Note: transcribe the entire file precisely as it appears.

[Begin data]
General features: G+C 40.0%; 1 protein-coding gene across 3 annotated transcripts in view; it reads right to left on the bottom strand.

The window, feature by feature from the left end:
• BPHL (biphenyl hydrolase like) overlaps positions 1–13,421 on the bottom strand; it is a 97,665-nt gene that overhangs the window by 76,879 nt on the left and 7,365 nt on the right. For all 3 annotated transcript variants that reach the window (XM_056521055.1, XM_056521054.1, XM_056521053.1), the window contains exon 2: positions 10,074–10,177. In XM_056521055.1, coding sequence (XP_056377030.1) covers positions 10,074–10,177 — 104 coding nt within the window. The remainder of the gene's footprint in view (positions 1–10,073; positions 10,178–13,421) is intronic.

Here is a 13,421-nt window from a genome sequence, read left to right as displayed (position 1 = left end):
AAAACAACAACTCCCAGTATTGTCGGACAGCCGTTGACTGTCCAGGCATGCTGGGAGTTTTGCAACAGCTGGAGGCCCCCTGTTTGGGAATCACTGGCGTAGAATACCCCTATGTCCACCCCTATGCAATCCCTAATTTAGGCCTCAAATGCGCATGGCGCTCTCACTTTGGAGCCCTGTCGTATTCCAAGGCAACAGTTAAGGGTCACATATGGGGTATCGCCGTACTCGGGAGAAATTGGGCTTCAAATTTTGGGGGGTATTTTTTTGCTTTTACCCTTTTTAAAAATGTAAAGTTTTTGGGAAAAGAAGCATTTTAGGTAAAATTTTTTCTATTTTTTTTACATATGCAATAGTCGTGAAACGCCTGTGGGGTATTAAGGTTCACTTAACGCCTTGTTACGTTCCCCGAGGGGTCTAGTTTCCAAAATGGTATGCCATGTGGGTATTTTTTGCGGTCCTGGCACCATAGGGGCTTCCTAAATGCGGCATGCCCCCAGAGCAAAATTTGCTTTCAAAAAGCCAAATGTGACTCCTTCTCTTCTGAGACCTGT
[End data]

General features: G+C 40.0%; 1 protein-coding gene across 3 annotated transcripts in view; it reads right to left on the bottom strand.

The window, feature by feature from the left end:
• BPHL (biphenyl hydrolase like) overlaps positions 1–13,421 on the bottom strand; it is a 97,665-nt gene that overhangs the window by 76,879 nt on the left and 7,365 nt on the right. For all 3 annotated transcript variants that reach the window (XM_056521055.1, XM_056521054.1, XM_056521053.1), the window contains exon 2: positions 10,074–10,177. In XM_056521055.1, coding sequence (XP_056377030.1) covers positions 10,074–10,177 — 104 coding nt within the window. The remainder of the gene's footprint in view (positions 1–10,073; positions 10,178–13,421) is intronic.

Here is a 13,421-nt window from a genome sequence, read left to right as displayed (position 1 = left end):
AAAACAACAACTCCCAGTATTGTCGGACAGCCGTTGACTGTCCAGGCATGCTGGGAGTTTTGCAACAGCTGGAGGCCCCCTGTTTGGGAATCACTGGCGTAGAATACCCCTATGTCCACCCCTATGCAATCCCTAATTTAGGCCTCAAATGCGCATGGCGCTCTCACTTTGGAGCCCTGTCGTATTCCAAGGCAACAGTTAAGGGTCACATATGGGGTATCGCCGTACTCGGGAGAAATTGGGCTTCAAATTTTGGGGGGTATTTTTTTGCTTTTACCCTTTTTAAAAATGTAAAGTTTTTGGGAAAAGAAGCATTTTAGGTAAAATTTTTTCTATTTTTTTTACATATGCAATAGTCGTGAAACGCCTGTGGGGTATTAAGGTTCACTTAACGCCTTGTTACGTTCCCCGAGGGGTCTAGTTTCCAAAATGGTATGCCATGTGGGTATTTTTTGCGGTCCTGGCACCATAGGGGCTTCCTAAATGCGGCATGCCCCCAGAGCAAAATTTGCTTTCAAAAAGCCAAATGTGACTCCTTCTCTTCTGAGACCTGT